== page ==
The cash crunch coming from the cutting of services and programs within the recreational realm of Nelson due to the COVID-19 pandemic can be overcome, says the regional district’s general manager of Community Services.
Joe Chirico delivered his report to the Regional District of Central Kootenay board of directors late last month detailing a plan that confirms the financial expectation of recreation and park services will balance at the end of the fiscal year, despite a $400,000 drop in revenue during the first six weeks of the pandemic-inspired facility shutdown region wide.
A motion was made by the board to reallocate recreation funding to deliver the safest most cost effective programming, including a Park Ambassador program, to balance the 2020 recreation service budgets.
In consultation with RDCK recreation commissions, Chirico felt the 2020 recreation service levels could be altered to give people an eventual recreational outlet in the region’s many facilities — both indoor and outdoor.
Currently, the regional district is in phase two of its re-opening framework, with an expanded number of outdoor facilities open for modified casual use. Indoor facilities are still closed with limited outdoor programming.
There are no organized sports underway in the regional district — youth soccer, adult slo-pitch, youth baseball, etc. — said Chirico.
“No organized sport group has started, although I am aware of a couple that are just finishing their Return to Sport plans and are awaiting approval,” he said. “It is important to note that this is based upon a sport organization putting control measures in place like physical distancing to prevent the spread of COVID-19.”
With the region and the province mired in phase two of the return to near normal, there is no confirmation on when phase three will be instituted.
“The phase timing is up to Public Health not local governments,” said Chirico. “All indications are that we will be required to follow present public health orders and recommendations for months to come.”
The new normal projected opening date for the NDCC is unknown/unlikely, with programming to be designed to limit physical contact. The staff report matrix said there would be a 50 per cent drop in revenue, and that competitive hockey was unlikely.
The aquatic centre’s opening is also unknown, and programming would need to be designed to limit physical distancing during peak periods. It was expected to see a 60 to 75 per cent decrease in participation.
The fitness centre will not open unless some equipment can be moved or removed to meet social distancing requirements, the report stated. Programming for the centre has the most potential to be “very similar to pre COVID-19 if space can be found.”
The lobby would also undergo changes and have to be modified — an alternative method of entry and exit would have to be defined — and the meeting rooms will not be used for meetings and will most likely be turned into office space.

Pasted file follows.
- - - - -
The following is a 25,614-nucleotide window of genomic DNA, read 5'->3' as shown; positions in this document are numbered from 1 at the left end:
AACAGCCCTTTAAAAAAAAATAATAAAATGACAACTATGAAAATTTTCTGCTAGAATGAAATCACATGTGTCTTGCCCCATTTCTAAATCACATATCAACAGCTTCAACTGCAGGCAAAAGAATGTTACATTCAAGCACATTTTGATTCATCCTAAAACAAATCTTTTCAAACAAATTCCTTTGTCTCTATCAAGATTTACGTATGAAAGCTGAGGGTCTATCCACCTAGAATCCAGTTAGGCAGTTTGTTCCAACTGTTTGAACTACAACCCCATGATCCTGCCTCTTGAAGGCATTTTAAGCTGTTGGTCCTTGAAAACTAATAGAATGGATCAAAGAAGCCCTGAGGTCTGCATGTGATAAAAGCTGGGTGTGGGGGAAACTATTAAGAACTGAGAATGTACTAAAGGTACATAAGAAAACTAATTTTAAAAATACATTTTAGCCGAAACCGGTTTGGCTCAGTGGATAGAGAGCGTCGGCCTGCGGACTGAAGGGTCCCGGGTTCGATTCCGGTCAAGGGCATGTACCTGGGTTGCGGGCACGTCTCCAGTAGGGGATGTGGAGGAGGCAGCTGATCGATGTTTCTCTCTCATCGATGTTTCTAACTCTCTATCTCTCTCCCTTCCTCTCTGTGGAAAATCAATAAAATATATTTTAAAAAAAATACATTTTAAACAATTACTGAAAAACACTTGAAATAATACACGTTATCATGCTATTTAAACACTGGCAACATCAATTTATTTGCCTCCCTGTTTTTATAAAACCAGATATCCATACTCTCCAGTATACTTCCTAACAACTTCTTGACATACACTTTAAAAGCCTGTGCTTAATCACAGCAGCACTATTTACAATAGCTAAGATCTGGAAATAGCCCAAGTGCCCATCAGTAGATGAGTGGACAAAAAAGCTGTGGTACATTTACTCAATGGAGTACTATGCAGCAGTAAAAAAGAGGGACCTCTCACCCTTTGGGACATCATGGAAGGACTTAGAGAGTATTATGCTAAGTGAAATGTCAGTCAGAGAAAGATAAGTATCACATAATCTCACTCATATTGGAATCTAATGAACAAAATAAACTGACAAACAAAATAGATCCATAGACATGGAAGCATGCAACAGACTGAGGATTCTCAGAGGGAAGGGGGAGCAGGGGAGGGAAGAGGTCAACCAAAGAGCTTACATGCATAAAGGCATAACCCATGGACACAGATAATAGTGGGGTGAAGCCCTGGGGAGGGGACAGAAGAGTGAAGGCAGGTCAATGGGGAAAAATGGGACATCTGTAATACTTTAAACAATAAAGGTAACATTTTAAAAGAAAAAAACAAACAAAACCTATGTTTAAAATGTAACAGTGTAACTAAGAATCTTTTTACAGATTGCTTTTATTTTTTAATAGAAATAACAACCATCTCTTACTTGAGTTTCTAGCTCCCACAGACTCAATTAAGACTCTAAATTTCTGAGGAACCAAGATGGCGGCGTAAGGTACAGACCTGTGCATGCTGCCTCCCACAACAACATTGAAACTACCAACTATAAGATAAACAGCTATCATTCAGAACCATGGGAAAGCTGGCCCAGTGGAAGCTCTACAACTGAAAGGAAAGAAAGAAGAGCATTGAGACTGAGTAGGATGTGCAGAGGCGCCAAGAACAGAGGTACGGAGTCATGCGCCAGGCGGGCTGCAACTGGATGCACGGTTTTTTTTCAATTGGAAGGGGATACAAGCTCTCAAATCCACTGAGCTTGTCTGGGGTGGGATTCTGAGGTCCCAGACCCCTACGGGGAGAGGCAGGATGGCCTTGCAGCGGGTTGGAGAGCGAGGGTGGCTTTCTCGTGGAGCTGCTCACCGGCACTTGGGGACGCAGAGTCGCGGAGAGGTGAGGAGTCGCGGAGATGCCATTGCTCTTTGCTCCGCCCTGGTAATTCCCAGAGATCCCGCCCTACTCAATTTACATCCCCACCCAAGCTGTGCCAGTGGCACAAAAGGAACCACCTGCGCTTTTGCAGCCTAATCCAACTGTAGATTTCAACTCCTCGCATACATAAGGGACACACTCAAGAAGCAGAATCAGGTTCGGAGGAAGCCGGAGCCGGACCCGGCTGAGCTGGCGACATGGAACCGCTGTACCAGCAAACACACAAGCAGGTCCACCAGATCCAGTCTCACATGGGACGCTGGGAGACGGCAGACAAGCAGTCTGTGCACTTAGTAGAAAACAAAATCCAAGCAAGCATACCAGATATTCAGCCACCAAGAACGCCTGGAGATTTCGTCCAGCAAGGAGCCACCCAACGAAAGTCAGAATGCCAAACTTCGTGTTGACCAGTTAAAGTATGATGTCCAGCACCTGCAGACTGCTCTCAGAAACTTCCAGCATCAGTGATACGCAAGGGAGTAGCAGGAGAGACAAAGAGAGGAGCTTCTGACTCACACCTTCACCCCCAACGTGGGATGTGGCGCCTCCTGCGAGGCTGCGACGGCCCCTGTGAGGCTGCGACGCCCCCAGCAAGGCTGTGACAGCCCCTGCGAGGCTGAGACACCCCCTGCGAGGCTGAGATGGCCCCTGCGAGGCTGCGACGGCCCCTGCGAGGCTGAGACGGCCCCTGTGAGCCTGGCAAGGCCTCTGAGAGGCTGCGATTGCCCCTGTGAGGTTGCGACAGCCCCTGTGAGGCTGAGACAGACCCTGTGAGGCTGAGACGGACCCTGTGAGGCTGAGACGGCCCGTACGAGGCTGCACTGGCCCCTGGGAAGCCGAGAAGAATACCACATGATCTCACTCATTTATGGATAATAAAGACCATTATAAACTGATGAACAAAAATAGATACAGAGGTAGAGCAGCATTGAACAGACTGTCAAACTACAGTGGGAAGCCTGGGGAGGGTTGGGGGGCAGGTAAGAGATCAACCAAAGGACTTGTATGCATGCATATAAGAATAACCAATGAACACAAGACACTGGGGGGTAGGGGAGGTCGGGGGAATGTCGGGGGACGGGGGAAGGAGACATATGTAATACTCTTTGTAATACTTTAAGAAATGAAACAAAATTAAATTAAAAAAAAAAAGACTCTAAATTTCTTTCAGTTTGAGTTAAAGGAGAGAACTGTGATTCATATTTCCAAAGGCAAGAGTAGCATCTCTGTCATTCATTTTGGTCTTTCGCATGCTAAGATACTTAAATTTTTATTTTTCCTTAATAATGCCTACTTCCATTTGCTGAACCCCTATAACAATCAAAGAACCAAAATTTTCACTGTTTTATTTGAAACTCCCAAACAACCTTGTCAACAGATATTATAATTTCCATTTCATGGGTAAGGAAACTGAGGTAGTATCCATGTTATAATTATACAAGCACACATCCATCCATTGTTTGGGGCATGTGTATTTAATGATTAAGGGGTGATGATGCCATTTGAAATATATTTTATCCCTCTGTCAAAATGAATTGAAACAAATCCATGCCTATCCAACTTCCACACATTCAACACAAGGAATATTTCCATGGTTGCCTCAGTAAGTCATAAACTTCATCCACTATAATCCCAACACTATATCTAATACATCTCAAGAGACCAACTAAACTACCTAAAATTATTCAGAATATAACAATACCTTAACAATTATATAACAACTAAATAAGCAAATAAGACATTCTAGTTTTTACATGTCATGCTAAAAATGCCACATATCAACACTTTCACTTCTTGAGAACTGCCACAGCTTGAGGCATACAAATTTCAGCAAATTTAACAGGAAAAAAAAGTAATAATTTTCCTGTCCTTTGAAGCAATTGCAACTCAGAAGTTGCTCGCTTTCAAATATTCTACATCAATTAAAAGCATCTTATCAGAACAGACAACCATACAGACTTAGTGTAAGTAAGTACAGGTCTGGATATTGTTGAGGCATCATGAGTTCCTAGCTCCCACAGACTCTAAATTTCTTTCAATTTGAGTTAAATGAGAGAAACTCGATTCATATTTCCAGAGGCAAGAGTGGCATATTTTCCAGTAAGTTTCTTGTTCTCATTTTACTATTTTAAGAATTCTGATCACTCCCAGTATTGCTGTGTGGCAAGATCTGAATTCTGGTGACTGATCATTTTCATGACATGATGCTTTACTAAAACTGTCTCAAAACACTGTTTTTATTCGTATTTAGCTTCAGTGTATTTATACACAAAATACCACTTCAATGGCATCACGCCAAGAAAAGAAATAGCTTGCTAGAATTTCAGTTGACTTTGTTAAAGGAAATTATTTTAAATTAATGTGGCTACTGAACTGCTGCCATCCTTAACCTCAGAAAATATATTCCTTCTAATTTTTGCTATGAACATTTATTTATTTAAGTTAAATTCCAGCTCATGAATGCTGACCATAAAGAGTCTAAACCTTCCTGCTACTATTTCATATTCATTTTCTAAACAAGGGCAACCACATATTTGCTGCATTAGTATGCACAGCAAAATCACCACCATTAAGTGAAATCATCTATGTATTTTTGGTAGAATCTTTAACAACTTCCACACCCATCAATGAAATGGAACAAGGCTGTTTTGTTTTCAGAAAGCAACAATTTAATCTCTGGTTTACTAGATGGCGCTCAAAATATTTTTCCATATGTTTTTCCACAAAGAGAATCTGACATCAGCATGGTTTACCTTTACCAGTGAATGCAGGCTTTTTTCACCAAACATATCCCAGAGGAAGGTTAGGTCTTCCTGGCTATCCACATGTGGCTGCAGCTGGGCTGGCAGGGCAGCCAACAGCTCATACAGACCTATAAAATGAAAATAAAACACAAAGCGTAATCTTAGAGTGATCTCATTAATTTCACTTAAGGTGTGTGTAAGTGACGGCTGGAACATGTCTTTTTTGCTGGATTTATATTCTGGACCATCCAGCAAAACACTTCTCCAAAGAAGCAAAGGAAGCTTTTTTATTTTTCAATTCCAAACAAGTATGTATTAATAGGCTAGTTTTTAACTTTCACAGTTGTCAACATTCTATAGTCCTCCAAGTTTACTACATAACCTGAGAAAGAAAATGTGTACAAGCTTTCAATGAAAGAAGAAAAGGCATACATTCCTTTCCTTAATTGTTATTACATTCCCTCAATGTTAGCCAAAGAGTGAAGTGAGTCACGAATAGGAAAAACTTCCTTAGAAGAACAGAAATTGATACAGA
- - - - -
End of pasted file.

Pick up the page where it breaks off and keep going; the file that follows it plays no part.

“Some space will be reallocated but not suitable for rentals. One hundred per cent loss of revenue,” the report matrix predicted.
Gyro Park outdoor pool opening is also unknown, but the report noted it had more potential as the facility was “outdoors in a large park,” but programming would be designed to limit physical distancing. There would be an expected 50 per cent decrease in
Although the regional district has submitted a municipal recreation and park guideline to the BCRPA to open services and get the communities active outdoors now, Chirico said the indoor recreation facility discussion was “some weeks away.”
Chirico explained that the RDCK Community Services leadership team has divided the programming team into four strategic areas: aquatics, fitness, recreation (camps) and parks to develop programs and plan for facility usage in the future.
“As per provincial direction to the BCRPA, the RDCK will be concentrating on outdoor recreational opportunities first,” he said.
Park Ambassador Program
As part of the planning to support public use of parks and open spaces, the board accepted a staff proposal to create a Park Ambassador Program. The intent of the program is to:
- to educate the public on safe use of our park spaces as per the direction of the PHA;
- to help manage the usage of the park open spaces as per PHA guidelines;
- to help manage areas like pickle ball, tennis and sports fields as per operational guidelines of sport governing bodies (PSO) to ensure safe operations as per PHA guidelines;
- to fund the program within present recreation budgets; and
- to rehire some qualified laid off employees.
Most of Community Services has been laid off which is over 210 employees. Most are part time but many have worked and served the public for many years.
The bottom line